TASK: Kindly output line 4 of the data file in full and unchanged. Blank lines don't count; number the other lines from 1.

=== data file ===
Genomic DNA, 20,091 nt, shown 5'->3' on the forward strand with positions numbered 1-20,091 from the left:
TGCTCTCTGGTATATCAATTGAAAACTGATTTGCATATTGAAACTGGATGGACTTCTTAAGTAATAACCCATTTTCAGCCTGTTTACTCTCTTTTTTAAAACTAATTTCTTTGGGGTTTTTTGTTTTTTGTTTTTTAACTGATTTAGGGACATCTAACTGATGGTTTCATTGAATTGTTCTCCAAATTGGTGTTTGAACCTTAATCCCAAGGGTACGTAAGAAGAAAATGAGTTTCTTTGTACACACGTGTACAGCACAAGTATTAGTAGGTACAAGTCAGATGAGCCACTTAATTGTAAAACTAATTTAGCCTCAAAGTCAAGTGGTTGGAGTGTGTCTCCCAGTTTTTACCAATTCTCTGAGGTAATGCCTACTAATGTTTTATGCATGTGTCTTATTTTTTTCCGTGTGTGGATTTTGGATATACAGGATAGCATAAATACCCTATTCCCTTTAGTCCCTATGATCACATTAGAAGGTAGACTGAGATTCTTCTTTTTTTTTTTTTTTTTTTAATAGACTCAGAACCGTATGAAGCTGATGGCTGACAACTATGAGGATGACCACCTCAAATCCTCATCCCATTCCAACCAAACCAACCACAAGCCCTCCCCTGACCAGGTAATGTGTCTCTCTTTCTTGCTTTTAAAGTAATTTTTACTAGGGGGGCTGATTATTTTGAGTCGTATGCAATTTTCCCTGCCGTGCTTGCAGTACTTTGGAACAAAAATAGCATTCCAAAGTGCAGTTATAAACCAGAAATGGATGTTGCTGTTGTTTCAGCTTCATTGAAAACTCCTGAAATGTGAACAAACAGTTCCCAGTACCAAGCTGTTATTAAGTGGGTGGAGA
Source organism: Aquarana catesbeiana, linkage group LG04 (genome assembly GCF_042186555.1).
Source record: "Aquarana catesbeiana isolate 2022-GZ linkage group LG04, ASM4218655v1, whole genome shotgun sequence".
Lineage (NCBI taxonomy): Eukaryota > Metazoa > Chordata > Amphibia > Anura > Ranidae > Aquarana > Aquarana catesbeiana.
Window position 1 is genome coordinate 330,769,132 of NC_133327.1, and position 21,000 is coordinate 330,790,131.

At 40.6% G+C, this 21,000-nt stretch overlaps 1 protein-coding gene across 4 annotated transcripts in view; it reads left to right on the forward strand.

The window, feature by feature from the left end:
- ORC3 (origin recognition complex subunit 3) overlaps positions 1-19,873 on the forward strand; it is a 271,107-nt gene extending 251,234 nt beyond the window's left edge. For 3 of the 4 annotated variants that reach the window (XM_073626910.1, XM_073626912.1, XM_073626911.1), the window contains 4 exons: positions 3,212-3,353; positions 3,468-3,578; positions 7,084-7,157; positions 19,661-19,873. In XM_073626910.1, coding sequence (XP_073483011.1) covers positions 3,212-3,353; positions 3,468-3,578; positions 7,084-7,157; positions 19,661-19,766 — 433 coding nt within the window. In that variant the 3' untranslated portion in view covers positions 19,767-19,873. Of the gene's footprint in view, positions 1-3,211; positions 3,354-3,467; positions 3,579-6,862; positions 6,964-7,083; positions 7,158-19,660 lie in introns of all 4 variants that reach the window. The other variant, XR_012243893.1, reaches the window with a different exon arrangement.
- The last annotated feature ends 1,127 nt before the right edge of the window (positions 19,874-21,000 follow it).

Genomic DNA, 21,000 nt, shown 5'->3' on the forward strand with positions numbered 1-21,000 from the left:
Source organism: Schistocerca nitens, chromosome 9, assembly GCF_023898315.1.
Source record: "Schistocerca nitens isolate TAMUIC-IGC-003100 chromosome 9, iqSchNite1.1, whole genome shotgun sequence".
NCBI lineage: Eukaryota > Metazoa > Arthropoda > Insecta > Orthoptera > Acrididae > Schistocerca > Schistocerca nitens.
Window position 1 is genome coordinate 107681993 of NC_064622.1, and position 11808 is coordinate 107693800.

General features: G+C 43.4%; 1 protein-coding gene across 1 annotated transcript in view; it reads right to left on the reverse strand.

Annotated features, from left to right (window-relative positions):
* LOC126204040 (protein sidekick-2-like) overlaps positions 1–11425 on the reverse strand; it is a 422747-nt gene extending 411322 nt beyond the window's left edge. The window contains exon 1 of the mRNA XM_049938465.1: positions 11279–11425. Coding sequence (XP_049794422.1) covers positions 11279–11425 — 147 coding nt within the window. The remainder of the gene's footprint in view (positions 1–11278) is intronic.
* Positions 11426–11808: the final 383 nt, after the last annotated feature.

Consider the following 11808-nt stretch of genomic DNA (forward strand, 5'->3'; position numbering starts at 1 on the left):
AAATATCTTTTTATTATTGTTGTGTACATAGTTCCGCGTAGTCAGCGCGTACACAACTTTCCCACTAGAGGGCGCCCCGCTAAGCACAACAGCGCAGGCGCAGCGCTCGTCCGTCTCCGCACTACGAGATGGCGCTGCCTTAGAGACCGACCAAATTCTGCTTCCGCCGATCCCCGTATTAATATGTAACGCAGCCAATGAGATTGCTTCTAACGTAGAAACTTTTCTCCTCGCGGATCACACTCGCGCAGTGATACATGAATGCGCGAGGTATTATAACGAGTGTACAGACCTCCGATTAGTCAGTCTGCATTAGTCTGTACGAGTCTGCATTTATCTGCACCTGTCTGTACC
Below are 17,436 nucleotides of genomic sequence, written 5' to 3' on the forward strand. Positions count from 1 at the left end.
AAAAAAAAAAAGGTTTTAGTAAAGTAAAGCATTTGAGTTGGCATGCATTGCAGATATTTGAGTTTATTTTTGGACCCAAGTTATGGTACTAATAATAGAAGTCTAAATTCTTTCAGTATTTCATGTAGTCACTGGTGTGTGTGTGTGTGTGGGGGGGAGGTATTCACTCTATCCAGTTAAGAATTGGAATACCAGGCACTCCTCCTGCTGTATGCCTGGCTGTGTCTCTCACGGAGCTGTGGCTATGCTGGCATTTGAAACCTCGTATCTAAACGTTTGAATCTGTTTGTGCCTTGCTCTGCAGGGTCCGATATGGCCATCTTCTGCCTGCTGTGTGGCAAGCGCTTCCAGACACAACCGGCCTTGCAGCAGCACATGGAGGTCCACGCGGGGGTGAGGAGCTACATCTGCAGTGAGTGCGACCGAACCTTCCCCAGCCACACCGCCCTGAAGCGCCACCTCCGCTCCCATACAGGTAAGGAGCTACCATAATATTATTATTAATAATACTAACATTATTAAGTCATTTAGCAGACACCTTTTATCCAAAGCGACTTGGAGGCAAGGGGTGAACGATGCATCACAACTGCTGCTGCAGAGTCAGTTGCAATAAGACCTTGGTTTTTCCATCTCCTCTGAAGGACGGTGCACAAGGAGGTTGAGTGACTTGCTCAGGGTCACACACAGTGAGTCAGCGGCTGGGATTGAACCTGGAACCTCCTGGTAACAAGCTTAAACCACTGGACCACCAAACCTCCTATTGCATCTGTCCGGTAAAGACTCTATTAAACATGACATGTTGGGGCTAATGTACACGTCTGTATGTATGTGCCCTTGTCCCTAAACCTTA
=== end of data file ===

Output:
Source record: "Aquarana catesbeiana isolate 2022-GZ linkage group LG04, ASM4218655v1, whole genome shotgun sequence".